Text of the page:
Historical Context for the Imminent Demise of Network Neutrality

On December 14, the Federal Communications Commission will vote 3-2 along party lines to obliterate the regulations that preserve the principle of network neutrality in the United States. Many have written more eloquently than I can on the policy implications; some excellent examples reside here, here, and here.

But the spectacularly misnamed “Restoring Internet Freedom” Order represents much more than a big wet kiss to internet service providers, giving them carte blanche to engage in data-discrimination dependent on content-creators’ – and your – ability to pay to send and receive. It functionally removes the FCC from having any role to play in making sure that ISPs don’t balkanize the online world to extract maximum revenue, pushing that responsibility into the lap of the Federal Trade Commission – though one Commissioner has already gone on record saying the FTC doesn’t have the legal authority or technical expertise to handle it.

As added bonuses, the Order also preempts any and all state laws that might seek to preserve the principle of network neutrality going forward, and allows ISPs to play fast and loose with the disclosures they must make regarding what you actually get when you pay for broadband service. Read More

NextRadio Cuts Costs to Spur Adoption

It’s been a good year for NextRadio. The Emmis-developed smartphone application that enables FM listening on compatible devices is making great headway with wireless carriers. After paying Sprint to become the first-adopter, well-coordinated lobbying and social media campaigns this summer convinced T-Mobile and AT&T to request that the device manufacturers they work with enable FM reception. (Verizon remains a holdout, but that campaign continues).

With the consumer-side adoptive trend gaining momentum, efforts are now afoot to bring more broadcasters into the NextRadio fold. The back-end system that broadcast stations interface with is called TagStation; it maintains the NextRadio directory, provides all images and supplementary content to the audio broadcast, and manages the in-app advertising experience. Stations can sign up with TagStation for free, which means they’ll be listed in the NextRadio app and can display their logo to users. Read More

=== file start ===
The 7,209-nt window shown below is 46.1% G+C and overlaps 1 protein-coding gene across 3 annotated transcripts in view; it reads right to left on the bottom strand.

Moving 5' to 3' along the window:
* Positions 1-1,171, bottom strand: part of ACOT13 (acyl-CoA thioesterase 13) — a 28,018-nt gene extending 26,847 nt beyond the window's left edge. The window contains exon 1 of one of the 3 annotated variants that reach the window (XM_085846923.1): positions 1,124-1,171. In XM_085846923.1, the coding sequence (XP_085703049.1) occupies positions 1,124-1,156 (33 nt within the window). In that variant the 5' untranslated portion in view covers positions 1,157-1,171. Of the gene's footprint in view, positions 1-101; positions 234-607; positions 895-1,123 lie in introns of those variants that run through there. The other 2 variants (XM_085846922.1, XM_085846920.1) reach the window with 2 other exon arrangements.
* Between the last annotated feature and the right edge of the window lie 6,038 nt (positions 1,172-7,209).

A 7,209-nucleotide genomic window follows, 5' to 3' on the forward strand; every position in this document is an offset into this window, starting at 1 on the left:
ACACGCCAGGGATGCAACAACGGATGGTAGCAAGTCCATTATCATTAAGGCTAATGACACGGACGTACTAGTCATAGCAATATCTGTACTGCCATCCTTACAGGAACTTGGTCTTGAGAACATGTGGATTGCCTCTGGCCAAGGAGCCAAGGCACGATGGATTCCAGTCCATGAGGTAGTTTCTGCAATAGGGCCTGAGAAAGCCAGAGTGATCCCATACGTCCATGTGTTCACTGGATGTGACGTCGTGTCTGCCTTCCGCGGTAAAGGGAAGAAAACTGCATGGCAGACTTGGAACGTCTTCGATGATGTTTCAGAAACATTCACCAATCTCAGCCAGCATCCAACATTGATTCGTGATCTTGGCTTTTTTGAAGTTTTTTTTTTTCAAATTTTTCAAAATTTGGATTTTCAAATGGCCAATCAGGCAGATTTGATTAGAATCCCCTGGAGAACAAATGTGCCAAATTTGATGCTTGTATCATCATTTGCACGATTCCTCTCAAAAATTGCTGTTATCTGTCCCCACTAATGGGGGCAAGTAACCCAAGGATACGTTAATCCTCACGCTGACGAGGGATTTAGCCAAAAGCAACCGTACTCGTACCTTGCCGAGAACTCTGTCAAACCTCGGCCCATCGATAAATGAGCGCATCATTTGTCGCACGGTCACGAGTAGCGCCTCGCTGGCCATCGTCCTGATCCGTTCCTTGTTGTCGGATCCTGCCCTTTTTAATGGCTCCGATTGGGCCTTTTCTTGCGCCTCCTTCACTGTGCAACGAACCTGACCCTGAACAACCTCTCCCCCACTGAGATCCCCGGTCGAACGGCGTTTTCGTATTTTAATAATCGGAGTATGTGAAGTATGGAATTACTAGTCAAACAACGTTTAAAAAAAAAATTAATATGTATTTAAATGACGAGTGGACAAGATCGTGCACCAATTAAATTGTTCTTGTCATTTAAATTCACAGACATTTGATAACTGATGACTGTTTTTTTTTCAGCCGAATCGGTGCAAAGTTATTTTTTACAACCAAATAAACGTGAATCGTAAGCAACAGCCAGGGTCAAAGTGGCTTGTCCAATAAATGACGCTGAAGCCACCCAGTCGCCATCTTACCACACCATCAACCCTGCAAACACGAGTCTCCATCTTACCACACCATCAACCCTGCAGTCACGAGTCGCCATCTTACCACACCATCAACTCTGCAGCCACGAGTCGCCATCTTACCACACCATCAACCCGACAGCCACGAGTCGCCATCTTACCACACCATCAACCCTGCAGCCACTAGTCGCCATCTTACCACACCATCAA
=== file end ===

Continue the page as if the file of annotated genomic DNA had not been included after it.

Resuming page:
NextRadio Reaches Carrier Milestone

The radio industry’s efforts to carve out space for itself on mobile phones took some big strides foward this summer. In late July, AT&T announced that it would seek to enable FM reception capability in the Android devices it offers. This month, after a NextRadio-led Twitterstorm, T-Mobile declared it would do the same.

This is an important milestone for the NextRadio effort: three of the four major wireless providers in the United States have embraced the notion that terrestrial radio should be part of the media mix on mobile platforms. It will be interesting to see how long Verizon, the #1 carrier in the country, decides to hold out on offering FM radio as a feature in its phones. That it took until 2015 for this to happen is testament to the gatekeeping-power of the wireless oligopoly in the United States. Read More

AT&T Lightly Chastised for Airwave Piracy

Late last week the Federal Communications Commission released a Notice of Apparent Liability against AT&T for running microwave radio links without the proper licenses. These links are often used as point-to-point backhauls to move data long distances, and sometimes they are used to connect cell nodes in remote locations to the larger network.

The shenanigans first came to light in 2011, when the FCC found an AT&T microwave link in Puerto Rico that was operating on the wrong frequency. The company subsequently conducted a review and found that hundreds of its microwave links were operating outside of licensed parameters and, in some cases, were not licensed at all. AT&T claims these links were part of acquisitions it made from 2009-2012, and in simple terms neglected to file the right paperwork to adequately license them. But the scale of the problem isn’t minor: at least 240 point-to-point microwave licenses in all require either major modifications or minor modifications to be brought into compliance. All have been operating outside license parameters (or without licenses at all) for three to four years. Read More

Hardening the Oligopoly in Wireless Broadband

Art Brodsky of Public Knowledge has some incredibly insightful analysis on the proposed purchase of T-Mobile by of AT&T.

The $39 billion deal would effectively reduce the number of national wireless broadband service providers to three (AT&T, Verizon, and Sprint – and as a Sprint customer, why do I have a feeling this development will f*ck me, too?).

Brodsky’s piece catalogs the immense amount of backstage preparation AT&T accomplished to sow the seeds of government approval for the buyout. However, he also touches on one implication of this deal that deserves more attention: it’s “the one issue that never seems to go away – Net Neutrality.” Read More